3 Gardening Mistakes to Help Clients Avoid
Gardening is not rocket science: If you can dig a hole, turn on a spigot, and snip a dead flower off a vine, you can tend a garden.
April 1, 2011
Still, gardeners need to make judgment calls. How much water does this shrub need? Will that tree get enough sun? Is this hole deep enough? It’s easy to misjudge and make a mess out of the landscaping. Here are common garden blunders.
- Too many changes too soon. The excitement of warm spring weather often creates a passion for yard work. But what looks like a spring weed might be a fall-blooming vine. Encourage buyers to: Live with their land for a year and observe how many hours of sunlight each part of the garden gets. Test the pH of the soil to determine if acid- or alkaline-loving plants will be happy in that particular patch of heaven.
- Too much togetherness. Trees and shrubs that look properly spaced when you plant them will crowd each other and compete for water, sun, and nutrients in a few years. Encourage buyers to: Read spacing instructions. Give trees plenty of space—they can always fill in later. Stagger bushes and plants and create two rows, which will create more breathing room. The results will look absurdly sparse at first. But live with it. In a few years, shrubs will fill empty spaces without suffocating each other.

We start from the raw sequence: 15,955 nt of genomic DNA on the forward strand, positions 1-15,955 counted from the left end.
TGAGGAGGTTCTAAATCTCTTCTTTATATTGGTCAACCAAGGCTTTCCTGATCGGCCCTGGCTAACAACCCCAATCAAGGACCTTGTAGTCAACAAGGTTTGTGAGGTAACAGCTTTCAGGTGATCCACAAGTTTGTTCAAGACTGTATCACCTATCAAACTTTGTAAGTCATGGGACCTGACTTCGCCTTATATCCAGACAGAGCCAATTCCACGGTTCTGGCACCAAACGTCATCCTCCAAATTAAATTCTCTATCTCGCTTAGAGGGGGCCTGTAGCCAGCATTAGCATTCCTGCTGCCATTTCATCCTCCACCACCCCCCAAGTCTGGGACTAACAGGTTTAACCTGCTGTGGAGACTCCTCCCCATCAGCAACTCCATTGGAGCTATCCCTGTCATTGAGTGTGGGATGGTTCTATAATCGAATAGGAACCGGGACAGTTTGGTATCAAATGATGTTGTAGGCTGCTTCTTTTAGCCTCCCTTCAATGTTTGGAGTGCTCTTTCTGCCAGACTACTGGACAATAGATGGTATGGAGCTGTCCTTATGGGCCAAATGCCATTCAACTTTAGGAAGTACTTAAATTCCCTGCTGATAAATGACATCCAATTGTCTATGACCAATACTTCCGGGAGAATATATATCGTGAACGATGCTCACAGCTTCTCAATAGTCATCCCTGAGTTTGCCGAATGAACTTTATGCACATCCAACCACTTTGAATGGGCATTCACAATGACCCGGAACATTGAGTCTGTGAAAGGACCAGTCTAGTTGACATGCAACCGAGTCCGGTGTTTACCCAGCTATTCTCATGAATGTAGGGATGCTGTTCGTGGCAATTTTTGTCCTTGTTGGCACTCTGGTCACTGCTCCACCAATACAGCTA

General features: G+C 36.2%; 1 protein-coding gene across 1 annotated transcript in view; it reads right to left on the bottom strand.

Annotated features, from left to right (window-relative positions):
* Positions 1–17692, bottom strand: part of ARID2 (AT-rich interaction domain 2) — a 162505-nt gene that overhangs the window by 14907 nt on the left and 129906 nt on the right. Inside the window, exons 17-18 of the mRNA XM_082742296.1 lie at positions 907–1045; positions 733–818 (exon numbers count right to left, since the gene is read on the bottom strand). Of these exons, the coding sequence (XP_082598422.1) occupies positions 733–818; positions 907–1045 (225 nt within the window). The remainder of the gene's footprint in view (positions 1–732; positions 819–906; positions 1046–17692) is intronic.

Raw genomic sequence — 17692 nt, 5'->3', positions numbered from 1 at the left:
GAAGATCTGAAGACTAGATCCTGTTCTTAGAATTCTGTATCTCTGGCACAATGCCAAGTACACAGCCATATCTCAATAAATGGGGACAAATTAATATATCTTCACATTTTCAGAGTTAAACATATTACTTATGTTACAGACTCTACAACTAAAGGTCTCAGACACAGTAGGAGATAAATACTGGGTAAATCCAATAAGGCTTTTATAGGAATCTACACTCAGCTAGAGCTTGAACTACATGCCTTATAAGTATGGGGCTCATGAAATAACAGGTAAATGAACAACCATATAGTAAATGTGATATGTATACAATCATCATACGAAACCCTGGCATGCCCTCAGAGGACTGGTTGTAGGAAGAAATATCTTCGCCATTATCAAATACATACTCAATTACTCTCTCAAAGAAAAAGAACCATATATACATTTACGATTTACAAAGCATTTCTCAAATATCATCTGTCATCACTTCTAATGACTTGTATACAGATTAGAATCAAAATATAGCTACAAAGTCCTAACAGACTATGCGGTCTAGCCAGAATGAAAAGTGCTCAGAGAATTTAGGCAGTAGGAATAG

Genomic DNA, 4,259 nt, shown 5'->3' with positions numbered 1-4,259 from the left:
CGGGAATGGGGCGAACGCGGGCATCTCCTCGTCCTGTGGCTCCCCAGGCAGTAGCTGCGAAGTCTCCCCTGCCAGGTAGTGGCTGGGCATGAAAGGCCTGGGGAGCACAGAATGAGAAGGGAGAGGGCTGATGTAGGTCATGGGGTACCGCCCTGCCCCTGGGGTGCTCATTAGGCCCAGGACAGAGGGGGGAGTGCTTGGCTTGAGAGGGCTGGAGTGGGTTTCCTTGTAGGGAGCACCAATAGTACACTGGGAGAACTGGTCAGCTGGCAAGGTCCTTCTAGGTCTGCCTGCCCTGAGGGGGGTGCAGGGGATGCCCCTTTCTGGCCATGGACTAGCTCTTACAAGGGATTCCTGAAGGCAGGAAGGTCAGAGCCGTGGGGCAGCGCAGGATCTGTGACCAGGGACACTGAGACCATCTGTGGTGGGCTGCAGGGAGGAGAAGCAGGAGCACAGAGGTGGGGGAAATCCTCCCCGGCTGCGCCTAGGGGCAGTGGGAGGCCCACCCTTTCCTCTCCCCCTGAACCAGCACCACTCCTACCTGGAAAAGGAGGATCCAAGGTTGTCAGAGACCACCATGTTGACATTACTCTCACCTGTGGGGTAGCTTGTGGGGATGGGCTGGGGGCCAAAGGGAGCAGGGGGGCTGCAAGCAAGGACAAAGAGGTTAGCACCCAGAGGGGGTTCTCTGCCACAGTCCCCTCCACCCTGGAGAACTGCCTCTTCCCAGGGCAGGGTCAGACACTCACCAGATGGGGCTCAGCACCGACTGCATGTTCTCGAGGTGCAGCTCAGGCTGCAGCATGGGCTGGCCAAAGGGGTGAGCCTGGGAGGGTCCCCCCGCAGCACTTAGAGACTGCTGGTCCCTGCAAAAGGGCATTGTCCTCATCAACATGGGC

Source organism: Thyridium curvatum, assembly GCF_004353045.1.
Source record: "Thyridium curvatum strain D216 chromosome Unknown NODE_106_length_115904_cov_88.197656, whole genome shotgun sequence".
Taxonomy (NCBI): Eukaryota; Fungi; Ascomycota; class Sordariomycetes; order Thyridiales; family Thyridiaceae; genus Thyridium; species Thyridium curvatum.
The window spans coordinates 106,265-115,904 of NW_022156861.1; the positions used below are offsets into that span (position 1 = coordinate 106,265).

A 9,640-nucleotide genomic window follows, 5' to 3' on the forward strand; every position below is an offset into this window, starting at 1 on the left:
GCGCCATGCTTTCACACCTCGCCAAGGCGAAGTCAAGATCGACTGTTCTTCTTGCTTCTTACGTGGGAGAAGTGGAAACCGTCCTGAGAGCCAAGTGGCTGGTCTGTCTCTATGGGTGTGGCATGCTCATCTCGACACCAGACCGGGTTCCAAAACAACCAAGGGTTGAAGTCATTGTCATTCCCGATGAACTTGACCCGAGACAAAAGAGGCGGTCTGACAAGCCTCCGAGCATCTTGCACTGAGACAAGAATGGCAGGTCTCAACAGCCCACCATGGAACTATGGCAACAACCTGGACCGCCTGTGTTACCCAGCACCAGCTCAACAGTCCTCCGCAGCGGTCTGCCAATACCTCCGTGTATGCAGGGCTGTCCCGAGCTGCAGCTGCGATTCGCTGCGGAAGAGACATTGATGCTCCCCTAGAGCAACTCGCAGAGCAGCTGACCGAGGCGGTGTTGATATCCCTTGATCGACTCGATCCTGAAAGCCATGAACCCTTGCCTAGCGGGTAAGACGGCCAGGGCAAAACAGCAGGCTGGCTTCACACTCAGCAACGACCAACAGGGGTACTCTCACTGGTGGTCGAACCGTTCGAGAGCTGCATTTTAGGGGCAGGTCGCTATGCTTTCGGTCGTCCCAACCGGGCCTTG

- Planting without a plan. Planting new garden beds without a long-term landscape plan is like pouring a house foundation without blueprints. Encourage buyers to: Draw a simple sketch of their yard—what’s there now and what they might add later, including patios and pools. Learn about the trees and shrubs that grow best in their soil and climate. A professional landscape designer can create a starter plan for as little as $250 to $500.
To download this article for your customers or access more landscaping ideas, visit HouseLogic.com and click on Landscaping under the Improve tab.